Here I sit, my fingernails still drying, my teeth whitened, my legs shaved, my hair clean. It’s amazing the lengths of quality control women will go to, simply in order to feel presentable! Me – I go through phases. I’ll have a week where I wear heels every day, accessorize myself, curl my hair. Other times, I will go 4 days without a shower, simply because I grow weary of showering. Sometimes I feel a wee bit depressed when I think about the seeming eternity of years left to live, and the fact that showering is something that I will have to do over, and over, and over…
I am a J. If you don’t know what that is, go here and take the test. J’s like to cross things off their to-do lists, and then when the list is completely fulfilled, shred the paper, gather it back up, and make a papier mache tray for organizing future to-do lists. Incredibly functional and productive, I sometimes border on the verge of being anal retentive; it’s a wonder that I’ve kept any friends at all. This longing for order and closure makes certain every-day repetitive things, like showering, often seem like a nuisance (i.e. But I already did that this week!). I wish that I could just take one mega day-long shower and cross it off my list for all time.
As my toenail polish dries, I think ahead to the reason that I have done all of this work on myself tonight. I’ll stand in front of hundreds and hundreds of people tomorrow morning, but chances are that very, very few of them will notice what I am wearing or that my teeth are a bit less dingy than usual. No. The reason that I feel like tomorrow morning warrants some extra primping dates back to when I was a little girl, and Easter was a very special holiday. Easter was so important that I got to wear an EASTER DRESS, and maybe, if I was lucky, an EASTER BONNET. Easter is the main event, the biggest church holiday of them all, and you’d better put on your Sunday best for the raisin’ of the Lord.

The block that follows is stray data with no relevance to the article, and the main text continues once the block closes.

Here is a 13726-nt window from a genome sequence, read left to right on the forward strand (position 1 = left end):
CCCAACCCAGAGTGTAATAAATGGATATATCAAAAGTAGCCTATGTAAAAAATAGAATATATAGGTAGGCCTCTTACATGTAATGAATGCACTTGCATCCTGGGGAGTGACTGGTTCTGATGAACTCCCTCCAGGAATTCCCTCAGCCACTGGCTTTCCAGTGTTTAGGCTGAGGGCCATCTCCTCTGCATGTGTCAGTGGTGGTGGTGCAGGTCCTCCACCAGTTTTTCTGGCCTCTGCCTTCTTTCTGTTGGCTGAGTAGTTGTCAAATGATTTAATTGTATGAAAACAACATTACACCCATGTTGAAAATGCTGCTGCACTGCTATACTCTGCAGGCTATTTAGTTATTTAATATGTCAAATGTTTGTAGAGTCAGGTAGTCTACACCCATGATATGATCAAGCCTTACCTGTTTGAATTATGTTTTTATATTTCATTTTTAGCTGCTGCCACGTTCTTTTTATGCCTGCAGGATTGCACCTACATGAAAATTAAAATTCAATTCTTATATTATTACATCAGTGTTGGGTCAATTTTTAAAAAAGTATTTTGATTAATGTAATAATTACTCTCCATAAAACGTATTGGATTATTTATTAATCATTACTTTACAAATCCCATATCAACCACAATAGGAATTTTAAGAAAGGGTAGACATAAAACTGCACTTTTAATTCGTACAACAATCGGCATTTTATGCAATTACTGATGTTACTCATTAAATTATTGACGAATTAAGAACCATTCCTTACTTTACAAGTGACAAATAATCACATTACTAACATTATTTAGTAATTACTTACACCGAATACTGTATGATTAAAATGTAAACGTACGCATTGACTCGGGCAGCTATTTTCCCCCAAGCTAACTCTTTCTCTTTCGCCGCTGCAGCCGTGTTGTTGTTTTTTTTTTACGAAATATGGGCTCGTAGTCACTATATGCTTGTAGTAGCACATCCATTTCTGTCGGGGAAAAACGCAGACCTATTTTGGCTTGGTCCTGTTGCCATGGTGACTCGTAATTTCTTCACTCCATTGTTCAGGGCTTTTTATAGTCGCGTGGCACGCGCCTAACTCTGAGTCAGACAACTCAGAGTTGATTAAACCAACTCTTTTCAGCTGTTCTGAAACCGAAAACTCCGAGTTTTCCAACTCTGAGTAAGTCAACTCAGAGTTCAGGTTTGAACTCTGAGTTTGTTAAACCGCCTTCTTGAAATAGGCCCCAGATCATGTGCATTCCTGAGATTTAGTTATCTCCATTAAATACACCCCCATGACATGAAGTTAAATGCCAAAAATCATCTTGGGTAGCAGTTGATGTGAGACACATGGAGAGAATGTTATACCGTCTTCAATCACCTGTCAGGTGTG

I’m not betting on anyone noticing my clean, polished fingernails. But I bet that Jesus does.
This week was a stressful, busy, long week for me. A few days ago, I walked into the bathroom at church and was surprised at the image of myself in the mirror. I was SCOWLING. Not just a simple frown, but full-out glowering. I had to talk myself down from my grimacey ledge, and I could actually feel my face slowly sliding from a frown back to being relaxed. It’s as if I had to tell myself to press the “reset” button.
Today, I caught myself smiling three times. This is significant because usually, we don’t notice when we smile – it happens throughout the day as a response to conversation or humor or something pleasing, and it’s as natural as breathing. But today, there were three times where my smile was so uncontrolled and unadulterated that it caught me off guard, and each of these times was in response to a baby.
First, there was little Ellie, in candy-striped leggings and a denim jumper, a little Alfalfa spray of hair shooting out of the top of her head, with the most delicious cheeks and dimples. I saw her and before I could stop it, a smile burst out of me.
Next, while walking around Green Lake, a toddler in a stegasaurus shirt came barreling down the path toward me, his mom following close behind. I went right – he went right. I veered left – he went left. And I found myself in a pickle, not sure how to get around this kid who anticipated my every move with a counter-move. It was just so funny and delightful – I even giggled out loud.
Finally, I was stopped at a cross-walk next to a couple, the man holding their baby in a snuggle pouch. The new parents were deep in conversation, but the baby tilted her head back, looked up at me, and smiled a wide, gummy, toothless grin. Her parents oblivious to the moment that I was having with their child, I smiled back – and her eyes sparkled. I am convinced that babies know things that we don’t know.
I’ve been convicted that my countenance needs to be lifted more often than it is fallen. After all, how else is anyone going to see my white teeth?